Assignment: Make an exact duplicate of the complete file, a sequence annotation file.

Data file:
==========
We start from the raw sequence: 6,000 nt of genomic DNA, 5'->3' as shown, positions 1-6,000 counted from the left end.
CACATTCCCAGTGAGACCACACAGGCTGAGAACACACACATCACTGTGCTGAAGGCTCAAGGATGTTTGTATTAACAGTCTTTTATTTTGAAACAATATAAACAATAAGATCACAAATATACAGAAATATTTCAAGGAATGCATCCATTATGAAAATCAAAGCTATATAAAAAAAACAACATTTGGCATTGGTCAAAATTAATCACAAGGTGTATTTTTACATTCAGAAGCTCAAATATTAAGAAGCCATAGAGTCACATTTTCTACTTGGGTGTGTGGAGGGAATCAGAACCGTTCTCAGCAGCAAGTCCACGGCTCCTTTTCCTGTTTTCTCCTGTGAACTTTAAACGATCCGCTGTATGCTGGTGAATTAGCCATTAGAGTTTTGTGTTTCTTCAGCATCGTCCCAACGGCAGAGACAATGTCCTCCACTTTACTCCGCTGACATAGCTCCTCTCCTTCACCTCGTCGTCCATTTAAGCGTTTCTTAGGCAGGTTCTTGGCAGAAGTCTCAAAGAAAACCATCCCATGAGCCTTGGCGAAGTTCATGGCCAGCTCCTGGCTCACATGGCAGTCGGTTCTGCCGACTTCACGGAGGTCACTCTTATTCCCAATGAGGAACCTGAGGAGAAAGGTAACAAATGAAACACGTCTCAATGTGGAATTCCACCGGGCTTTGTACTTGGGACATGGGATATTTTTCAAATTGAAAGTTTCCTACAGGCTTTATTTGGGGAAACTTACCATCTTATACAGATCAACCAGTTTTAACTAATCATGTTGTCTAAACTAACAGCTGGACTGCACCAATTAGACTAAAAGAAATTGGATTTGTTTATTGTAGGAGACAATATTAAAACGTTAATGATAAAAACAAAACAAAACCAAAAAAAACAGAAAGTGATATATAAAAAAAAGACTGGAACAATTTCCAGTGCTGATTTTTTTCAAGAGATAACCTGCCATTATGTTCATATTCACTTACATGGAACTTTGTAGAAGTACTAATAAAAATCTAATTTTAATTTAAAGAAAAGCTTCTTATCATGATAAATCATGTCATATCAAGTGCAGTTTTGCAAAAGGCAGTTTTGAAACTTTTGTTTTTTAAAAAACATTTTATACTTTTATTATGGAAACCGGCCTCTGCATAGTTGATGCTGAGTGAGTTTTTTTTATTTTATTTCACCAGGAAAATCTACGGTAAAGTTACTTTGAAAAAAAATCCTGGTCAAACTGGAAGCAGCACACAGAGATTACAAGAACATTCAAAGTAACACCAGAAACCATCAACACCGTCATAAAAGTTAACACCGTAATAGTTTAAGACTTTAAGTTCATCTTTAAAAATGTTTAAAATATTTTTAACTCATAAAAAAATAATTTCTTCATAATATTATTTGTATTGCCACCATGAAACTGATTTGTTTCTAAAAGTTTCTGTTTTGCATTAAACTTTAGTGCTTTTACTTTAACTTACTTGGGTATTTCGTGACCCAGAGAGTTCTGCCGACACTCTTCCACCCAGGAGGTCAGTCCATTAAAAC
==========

We start from the raw sequence: 6,000 nt of genomic DNA, 5'->3' as shown, positions 1-6,000 counted from the left end.
CACATTCCCAGTGAGACCACACAGGCTGAGAACACACACATCACTGTGCTGAAGGCTCAAGGATGTTTGTATTAACAGTCTTTTATTTTGAAACAATATAAACAATAAGATCACAAATATACAGAAATATTTCAAGGAATGCATCCATTATGAAAATCAAAGCTATATAAAAAAAACAACATTTGGCATTGGTCAAAATTAATCACAAGGTGTATTTTTACATTCAGAAGCTCAAATATTAAGAAGCCATAGAGTCACATTTTCTACTTGGGTGTGTGGAGGGAATCAGAACCGTTCTCAGCAGCAAGTCCACGGCTCCTTTTCCTGTTTTCTCCTGTGAACTTTAAACGATCCGCTGTATGCTGGTGAATTAGCCATTAGAGTTTTGTGTTTCTTCAGCATCGTCCCAACGGCAGAGACAATGTCCTCCACTTTACTCCGCTGACATAGCTCCTCTCCTTCACCTCGTCGTCCATTTAAGCGTTTCTTAGGCAGGTTCTTGGCAGAAGTCTCAAAGAAAACCATCCCATGAGCCTTGGCGAAGTTCATGGCCAGCTCCTGGCTCACATGGCAGTCGGTTCTGCCGACTTCACGGAGGTCACTCTTATTCCCAATGAGGAACCTGAGGAGAAAGGTAACAAATGAAACACGTCTCAATGTGGAATTCCACCGGGCTTTGTACTTGGGACATGGGATATTTTTCAAATTGAAAGTTTCCTACAGGCTTTATTTGGGGAAACTTACCATCTTATACAGATCAACCAGTTTTAACTAATCATGTTGTCTAAACTAACAGCTGGACTGCACCAATTAGACTAAAAGAAATTGGATTTGTTTATTGTAGGAGACAATATTAAAACGTTAATGATAAAAACAAAACAAAACCAAAAAAAACAGAAAGTGATATATAAAAAAAAGACTGGAACAATTTCCAGTGCTGATTTTTTTCAAGAGATAACCTGCCATTATGTTCATATTCACTTACATGGAACTTTGTAGAAGTACTAATAAAAATCTAATTTTAATTTAAAGAAAAGCTTCTTATCATGATAAATCATGTCATATCAAGTGCAGTTTTGCAAAAGGCAGTTTTGAAACTTTTGTTTTTTAAAAAACATTTTATACTTTTATTATGGAAACCGGCCTCTGCATAGTTGATGCTGAGTGAGTTTTTTTTATTTTATTTCACCAGGAAAATCTACGGTAAAGTTACTTTGAAAAAAAATCCTGGTCAAACTGGAAGCAGCACACAGAGATTACAAGAACATTCAAAGTAACACCAGAAACCATCAACACCGTCATAAAAGTTAACACCGTAATAGTTTAAGACTTTAAGTTCATCTTTAAAAATGTTTAAAATATTTTTAACTCATAAAAAAATAATTTCTTCATAATATTATTTGTATTGCCACCATGAAACTGATTTGTTTCTAAAAGTTTCTGTTTTGCATTAAACTTTAGTGCTTTTACTTTAACTTACTTGGGTATTTCGTGACCCAGAGAGTTCTGCCGACACTCTTCCACCCAGGAGGTCAGTCCATTAAAAC